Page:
5.2 Perceptions of the Decision Process though Drought and Flood in the Murray-Darling Basin, Australia

Tuesday, 8 January 2013: 1:45 PM
Room 19A (Austin Convention Center)
Amanda H. Lynch, Brown University, Providence, RI; and C. E. Adler and N. C. Howard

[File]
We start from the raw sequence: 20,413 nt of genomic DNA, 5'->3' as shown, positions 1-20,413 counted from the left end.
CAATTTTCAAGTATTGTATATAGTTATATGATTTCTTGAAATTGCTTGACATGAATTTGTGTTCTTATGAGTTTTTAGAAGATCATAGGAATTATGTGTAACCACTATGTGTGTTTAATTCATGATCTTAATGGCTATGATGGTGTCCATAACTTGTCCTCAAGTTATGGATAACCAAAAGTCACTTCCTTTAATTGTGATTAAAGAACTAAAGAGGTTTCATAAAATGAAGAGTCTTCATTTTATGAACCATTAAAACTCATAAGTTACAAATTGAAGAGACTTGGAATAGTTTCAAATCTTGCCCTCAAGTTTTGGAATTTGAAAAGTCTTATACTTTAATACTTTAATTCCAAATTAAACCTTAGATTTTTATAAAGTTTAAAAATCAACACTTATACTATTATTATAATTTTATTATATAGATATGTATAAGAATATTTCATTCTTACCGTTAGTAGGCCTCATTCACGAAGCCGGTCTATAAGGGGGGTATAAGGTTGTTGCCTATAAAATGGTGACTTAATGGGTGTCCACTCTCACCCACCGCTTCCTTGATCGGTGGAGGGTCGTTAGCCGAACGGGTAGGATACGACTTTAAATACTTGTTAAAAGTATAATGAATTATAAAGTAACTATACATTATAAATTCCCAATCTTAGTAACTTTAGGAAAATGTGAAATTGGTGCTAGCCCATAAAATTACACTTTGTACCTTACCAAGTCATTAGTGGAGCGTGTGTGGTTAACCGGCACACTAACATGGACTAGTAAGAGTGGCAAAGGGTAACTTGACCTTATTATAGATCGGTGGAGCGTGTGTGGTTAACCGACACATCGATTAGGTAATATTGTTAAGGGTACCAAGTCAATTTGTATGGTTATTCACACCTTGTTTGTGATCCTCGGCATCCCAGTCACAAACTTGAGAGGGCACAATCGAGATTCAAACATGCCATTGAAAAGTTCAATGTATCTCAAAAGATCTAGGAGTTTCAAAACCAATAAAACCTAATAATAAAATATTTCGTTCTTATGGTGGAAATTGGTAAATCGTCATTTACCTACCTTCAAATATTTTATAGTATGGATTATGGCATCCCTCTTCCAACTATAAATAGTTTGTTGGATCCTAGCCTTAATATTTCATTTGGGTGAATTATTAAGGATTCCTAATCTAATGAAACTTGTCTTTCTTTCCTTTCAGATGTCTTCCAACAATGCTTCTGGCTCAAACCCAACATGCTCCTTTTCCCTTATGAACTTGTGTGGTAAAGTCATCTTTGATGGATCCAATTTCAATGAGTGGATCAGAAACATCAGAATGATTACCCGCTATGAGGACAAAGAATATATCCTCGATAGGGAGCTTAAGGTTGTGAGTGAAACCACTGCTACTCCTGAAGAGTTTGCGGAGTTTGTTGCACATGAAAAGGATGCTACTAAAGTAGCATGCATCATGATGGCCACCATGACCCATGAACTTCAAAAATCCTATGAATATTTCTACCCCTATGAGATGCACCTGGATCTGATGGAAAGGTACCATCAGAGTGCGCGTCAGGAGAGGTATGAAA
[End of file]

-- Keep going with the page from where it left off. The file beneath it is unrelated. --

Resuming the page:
The Murray-Darling Basin incorporates Australia's three longest rivers and spans four States and one Territory. It is important for an agricultural industry worth more than AUS$9 billion per year, but is also the life source and spirit of the Indigenous Yorta Yorta people. Persistent severe drought and extreme flooding episodes have presented new challenges in the region. The exceptionally wet conditions experienced since the break of the “Millenium Drought” beg the question as to whether key drought and flood characteristics are changing due to anthropogenic climate change. Many alternative goals for the management of the Basin answer to the requirement for an evidentiary basis. A choice cannot be made on this basis alone - interests are implicated in any alternative. Here we use Q methodology, an approach that elucidates patterns of subjectivity, to explore the perspectives of Indigenous and non-Indigenous residents, workers and decision-makers in the region. We address the inherent diversity of viewpoints on the risks from and responses to flood and drought, and identify the potential for common ground.
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